About Alzheimer's & Dementia
What is Mild Cognitive Impairment?
Mild cognitive impairment (MCI) is a condition characterized by a slight but noticeable and measurable decline in a person’s cognitive abilities, including memory and thinking skills. A person with MCI is at an increased risk of developing Alzheimer's disease or another dementia. Mild cognitive impairment causes cognitive changes that are serious enough to be noticed by the people experiencing them (or those close to them), but not severe enough to interfere with daily life or independent function.
Since the symptoms caused by MCI are not severe enough to affect daily life, a person with mild cognitive impairment does not meet the diagnostic guidelines for dementia. However, people living with mild cognitive impairment do have an increased risk of developing Alzheimer's or another type of dementia.
MCI can be classified based on the skills affected:
- MCI that primarily affects memory is known as amnestic MCI. A person may start to forget important information that he or she would previously have recalled easily, such as appointments, conversations or recent events.
- MCI that affects thinking skills other than memory is known as nonamnestic MCI.Thinking skills that may be affected include the ability to make decisions, judge the time or sequence of steps needed to complete a complex task, or visual perception.
Causes & risk factors
The causes of MCI are not yet completely understood. Experts believe that many cases could result from brain changes occurring in the very early stages of Alzheimer's disease or other dementias.
The risk factors most strongly linked to MCI are the same as those for dementia, including advancing age, family history of Alzheimer's disease or another dementia and conditions that raise the risk for cardiovascular disease.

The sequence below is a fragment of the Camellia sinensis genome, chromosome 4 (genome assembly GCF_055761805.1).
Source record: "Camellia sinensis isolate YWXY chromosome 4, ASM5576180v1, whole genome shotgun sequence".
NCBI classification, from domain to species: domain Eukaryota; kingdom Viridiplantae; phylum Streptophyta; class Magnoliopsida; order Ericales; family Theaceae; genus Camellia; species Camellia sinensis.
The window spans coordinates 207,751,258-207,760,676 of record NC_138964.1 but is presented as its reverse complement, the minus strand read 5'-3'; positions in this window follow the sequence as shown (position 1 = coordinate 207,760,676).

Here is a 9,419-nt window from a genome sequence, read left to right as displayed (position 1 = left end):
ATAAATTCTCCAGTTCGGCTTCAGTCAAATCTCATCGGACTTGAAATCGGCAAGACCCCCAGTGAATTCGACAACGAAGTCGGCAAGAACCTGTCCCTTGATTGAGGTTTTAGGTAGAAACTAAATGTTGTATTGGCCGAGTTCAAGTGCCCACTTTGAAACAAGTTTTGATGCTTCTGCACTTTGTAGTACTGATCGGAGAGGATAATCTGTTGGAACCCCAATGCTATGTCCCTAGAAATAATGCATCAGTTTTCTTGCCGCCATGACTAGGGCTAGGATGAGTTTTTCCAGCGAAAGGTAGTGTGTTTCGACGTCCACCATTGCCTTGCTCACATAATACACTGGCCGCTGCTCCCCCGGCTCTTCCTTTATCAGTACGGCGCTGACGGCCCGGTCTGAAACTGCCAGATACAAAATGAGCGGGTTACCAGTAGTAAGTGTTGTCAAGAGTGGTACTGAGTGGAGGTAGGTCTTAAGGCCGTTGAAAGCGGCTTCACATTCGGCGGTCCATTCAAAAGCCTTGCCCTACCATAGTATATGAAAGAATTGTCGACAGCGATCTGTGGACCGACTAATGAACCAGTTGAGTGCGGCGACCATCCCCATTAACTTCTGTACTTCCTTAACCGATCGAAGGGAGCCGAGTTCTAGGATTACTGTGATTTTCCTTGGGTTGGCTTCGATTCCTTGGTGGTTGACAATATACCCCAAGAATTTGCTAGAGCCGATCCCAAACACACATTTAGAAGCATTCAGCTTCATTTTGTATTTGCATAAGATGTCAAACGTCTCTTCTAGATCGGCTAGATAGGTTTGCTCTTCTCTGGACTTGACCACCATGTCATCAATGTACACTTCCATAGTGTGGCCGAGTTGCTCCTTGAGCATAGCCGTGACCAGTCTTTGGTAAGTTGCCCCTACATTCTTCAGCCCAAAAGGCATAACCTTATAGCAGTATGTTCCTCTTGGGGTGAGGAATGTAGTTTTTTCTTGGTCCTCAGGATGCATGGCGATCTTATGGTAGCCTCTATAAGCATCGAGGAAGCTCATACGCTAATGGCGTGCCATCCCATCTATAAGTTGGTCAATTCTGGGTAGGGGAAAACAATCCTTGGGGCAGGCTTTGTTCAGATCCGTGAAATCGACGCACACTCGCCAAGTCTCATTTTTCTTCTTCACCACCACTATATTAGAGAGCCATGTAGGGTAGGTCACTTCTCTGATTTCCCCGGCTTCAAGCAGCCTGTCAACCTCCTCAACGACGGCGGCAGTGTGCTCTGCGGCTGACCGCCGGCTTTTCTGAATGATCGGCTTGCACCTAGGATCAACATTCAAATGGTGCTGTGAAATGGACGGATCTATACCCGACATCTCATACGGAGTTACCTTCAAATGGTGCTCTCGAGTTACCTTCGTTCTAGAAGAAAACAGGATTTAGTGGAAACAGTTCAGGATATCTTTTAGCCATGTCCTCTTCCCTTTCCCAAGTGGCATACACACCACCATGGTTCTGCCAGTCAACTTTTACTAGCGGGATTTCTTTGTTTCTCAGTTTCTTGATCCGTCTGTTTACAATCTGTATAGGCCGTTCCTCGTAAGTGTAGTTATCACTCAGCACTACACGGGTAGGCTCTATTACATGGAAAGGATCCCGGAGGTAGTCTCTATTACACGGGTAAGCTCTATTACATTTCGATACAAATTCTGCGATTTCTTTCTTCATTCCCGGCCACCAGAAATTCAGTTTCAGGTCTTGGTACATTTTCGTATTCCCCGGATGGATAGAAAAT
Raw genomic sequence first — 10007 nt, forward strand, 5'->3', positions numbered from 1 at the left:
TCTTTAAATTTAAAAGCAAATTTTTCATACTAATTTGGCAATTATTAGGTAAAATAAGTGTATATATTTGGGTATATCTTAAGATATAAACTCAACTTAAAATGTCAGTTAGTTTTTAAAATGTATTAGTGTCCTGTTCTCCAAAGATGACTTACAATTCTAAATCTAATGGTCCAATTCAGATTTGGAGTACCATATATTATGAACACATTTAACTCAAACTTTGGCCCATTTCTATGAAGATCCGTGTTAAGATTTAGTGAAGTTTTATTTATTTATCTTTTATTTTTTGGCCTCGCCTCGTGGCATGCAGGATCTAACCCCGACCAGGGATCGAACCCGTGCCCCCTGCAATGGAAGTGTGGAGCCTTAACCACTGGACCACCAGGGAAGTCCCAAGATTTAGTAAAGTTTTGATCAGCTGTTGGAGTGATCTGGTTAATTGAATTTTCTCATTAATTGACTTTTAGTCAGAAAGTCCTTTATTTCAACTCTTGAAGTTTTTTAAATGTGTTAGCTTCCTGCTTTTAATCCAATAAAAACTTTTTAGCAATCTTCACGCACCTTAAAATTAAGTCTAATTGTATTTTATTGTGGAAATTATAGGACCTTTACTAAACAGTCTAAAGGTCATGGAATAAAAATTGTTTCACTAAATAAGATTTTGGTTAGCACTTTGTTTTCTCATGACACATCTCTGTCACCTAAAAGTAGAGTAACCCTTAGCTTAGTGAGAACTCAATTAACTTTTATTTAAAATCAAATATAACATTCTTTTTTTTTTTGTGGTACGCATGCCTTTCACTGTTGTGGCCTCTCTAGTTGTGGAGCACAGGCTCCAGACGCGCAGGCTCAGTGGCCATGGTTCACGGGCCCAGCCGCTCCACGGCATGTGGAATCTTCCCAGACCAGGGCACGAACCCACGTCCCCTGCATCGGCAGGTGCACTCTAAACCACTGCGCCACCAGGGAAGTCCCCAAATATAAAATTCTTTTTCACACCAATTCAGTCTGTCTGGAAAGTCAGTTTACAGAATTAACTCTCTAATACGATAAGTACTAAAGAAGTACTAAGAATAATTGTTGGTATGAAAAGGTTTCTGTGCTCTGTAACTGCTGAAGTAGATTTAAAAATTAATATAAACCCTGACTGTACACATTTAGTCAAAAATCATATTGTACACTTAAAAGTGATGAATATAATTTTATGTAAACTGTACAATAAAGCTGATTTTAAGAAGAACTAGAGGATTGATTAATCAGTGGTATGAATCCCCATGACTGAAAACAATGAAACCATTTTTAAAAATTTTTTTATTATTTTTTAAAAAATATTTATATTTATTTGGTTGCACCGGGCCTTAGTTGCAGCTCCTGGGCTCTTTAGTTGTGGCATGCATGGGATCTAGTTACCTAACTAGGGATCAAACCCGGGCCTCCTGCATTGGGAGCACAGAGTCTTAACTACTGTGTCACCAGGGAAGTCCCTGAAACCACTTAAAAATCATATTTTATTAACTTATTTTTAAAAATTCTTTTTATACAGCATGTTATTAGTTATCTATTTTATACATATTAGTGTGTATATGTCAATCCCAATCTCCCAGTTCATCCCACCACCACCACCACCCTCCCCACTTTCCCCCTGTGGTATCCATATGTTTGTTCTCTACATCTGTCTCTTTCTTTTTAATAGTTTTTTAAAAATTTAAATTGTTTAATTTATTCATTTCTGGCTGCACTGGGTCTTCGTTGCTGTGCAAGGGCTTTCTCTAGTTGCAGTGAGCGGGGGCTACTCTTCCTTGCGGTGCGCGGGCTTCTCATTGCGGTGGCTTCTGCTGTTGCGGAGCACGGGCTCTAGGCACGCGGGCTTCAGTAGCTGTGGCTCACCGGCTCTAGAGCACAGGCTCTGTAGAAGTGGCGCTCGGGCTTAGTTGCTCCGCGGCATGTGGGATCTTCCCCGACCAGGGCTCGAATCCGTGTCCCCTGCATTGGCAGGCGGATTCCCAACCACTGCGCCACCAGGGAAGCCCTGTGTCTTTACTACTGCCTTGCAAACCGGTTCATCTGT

How is it diagnosed?
Mild cognitive impairment (MCI) is a "clinical" diagnosis representing a physician’s professional judgment about the reason for a person's symptoms. There are currently no confirmed tests or procedures to demonstrate conclusively that a person has MCI, nor is it possible to determine the underlying cause of MCI in a person. Diagnosis is based on medical history, physical assessment, blood tests, mental status assessment, neurological examination and imaging studies.
A medical workup for MCI includes the following core elements:
- Thorough medical history (including input from a family member or a friend) where the physician documents current symptoms, previous illnesses and medical conditions, any family history of significant memory problems or dementia and changes in functioning.
- Assessment of independent function and daily activitieswhich focuses on anychanges in a person's typical level of functioning.
- Cognitive assessment using brief tests designed to evaluate memory, planning, judgment, ability to understand visual information and other key thinking skills.
- Neurological assessment to check the function of nerves and reflexes, movement, coordination, balance and senses.
- Evaluation of mood to detect depression; symptoms may include problems with memory or feeling “foggy.” Depression is widespread and may be especially common in older adults.
- Blood tests and imaging of the brain's structure.
If the workup doesn't create a clear clinical picture, the doctor may recommend neuropsychological testing, which involves a series of written or computerized tests to evaluate specific thinking skills.
What kind of treatment is available?
Currently, there aren’t any medications to treat mild cognitive impairment. Pharmaceutical drugs approved to treat symptoms of Alzheimer's disease have not shown any lasting benefit in delaying or preventing the progression of mild cognitive impairment (MCI) to dementia.
The following strategies may help slow any further decline in thinking skills, though more research is needed to confirm the results.
- Exercise on a regular basis to benefit your heart and blood vessels, including those that nourish your brain.
- Maintain blood pressure, blood sugar, cholesterol, and body weight in the recommended range to protect your heart and blood vessels
- Participate in mentally stimulating and socially engaging activities which may help sustain brain function.
Experts recommend that a person diagnosed with MCI be re-evaluated every six months to determine if symptoms are remaining consistent, improving or progressing.
MCI increases the risk of developing dementia at a later period, but it is not for certain. Others with MCI have test results that return to normal for their age and education.
Researchers are working on new diagnostic tools that would help identify and measure underlying brain changes linked to specific types of dementia and help predict the outcome of MCI for each individual.